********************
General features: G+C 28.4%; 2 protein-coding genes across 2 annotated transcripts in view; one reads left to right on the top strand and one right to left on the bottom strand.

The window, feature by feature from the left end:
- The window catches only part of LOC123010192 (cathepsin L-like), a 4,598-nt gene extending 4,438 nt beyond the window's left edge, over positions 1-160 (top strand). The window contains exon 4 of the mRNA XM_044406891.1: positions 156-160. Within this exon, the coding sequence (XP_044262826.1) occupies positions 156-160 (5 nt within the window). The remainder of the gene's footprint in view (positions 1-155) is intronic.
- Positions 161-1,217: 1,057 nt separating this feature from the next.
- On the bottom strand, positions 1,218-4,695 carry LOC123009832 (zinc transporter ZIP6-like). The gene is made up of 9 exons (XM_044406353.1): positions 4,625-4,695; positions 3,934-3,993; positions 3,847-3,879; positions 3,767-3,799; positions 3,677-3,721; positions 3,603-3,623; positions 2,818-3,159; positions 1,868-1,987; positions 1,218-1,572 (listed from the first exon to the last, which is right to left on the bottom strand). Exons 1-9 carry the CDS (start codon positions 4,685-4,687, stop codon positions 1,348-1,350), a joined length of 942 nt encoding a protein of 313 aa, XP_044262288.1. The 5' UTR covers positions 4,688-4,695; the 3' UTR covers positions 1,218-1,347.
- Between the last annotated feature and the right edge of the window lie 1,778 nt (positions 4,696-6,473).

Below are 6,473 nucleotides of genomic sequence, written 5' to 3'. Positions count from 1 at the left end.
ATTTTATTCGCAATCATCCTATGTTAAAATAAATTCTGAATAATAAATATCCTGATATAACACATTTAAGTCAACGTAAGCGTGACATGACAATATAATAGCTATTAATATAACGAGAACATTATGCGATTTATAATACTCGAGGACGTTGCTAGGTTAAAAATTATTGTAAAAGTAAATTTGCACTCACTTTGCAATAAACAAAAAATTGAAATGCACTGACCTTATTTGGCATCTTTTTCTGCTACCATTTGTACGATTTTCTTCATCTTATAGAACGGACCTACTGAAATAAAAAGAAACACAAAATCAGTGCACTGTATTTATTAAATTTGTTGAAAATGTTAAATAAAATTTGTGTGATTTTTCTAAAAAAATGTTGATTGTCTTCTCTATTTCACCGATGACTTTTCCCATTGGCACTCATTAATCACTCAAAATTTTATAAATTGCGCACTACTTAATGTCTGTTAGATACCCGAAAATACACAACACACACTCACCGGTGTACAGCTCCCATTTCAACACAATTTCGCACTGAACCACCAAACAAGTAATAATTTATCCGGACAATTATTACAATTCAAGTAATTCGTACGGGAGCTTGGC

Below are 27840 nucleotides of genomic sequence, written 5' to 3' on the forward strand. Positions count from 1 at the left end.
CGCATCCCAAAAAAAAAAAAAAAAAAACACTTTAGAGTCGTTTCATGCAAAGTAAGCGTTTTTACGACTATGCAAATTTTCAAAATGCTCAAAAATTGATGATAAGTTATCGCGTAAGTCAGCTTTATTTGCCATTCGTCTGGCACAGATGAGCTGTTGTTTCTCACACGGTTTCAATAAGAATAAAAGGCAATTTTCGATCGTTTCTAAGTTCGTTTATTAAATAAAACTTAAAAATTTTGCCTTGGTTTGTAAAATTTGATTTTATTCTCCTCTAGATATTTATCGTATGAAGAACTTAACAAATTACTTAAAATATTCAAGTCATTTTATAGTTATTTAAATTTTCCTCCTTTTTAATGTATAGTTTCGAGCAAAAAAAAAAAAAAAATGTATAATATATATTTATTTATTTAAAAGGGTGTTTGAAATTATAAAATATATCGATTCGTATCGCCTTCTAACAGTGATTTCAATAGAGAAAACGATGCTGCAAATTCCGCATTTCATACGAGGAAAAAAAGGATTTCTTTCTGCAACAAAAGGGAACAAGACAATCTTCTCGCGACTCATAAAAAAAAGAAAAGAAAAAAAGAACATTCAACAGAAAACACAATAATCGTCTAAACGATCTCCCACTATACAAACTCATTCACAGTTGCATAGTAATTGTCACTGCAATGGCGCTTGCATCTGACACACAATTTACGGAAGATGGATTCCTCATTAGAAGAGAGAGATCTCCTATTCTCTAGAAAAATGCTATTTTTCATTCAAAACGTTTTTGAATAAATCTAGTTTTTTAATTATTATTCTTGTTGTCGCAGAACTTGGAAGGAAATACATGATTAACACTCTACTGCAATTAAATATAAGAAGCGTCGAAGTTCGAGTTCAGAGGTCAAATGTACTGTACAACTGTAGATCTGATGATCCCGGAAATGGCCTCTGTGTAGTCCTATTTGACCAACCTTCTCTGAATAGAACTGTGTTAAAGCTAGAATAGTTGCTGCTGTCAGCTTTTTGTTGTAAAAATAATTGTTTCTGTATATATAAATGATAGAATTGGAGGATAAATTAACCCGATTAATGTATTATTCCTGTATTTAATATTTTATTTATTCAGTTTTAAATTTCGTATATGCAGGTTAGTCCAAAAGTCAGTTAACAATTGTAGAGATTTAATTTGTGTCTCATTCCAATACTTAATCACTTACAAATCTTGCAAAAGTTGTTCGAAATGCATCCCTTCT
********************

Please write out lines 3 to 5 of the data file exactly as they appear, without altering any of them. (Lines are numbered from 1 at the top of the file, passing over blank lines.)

- The window catches only part of LOC123010192 (cathepsin L-like), a 4,598-nt gene extending 4,438 nt beyond the window's left edge, over positions 1-160 (top strand). The window contains exon 4 of the mRNA XM_044406891.1: positions 156-160. Within this exon, the coding sequence (XP_044262826.1) occupies positions 156-160 (5 nt within the window). The remainder of the gene's footprint in view (positions 1-155) is intronic.
- Positions 161-1,217: 1,057 nt separating this feature from the next.
- On the bottom strand, positions 1,218-4,695 carry LOC123009832 (zinc transporter ZIP6-like). The gene is made up of 9 exons (XM_044406353.1): positions 4,625-4,695; positions 3,934-3,993; positions 3,847-3,879; positions 3,767-3,799; positions 3,677-3,721; positions 3,603-3,623; positions 2,818-3,159; positions 1,868-1,987; positions 1,218-1,572 (listed from the first exon to the last, which is right to left on the bottom strand). Exons 1-9 carry the CDS (start codon positions 4,685-4,687, stop codon positions 1,348-1,350), a joined length of 942 nt encoding a protein of 313 aa, XP_044262288.1. The 5' UTR covers positions 4,688-4,695; the 3' UTR covers positions 1,218-1,347.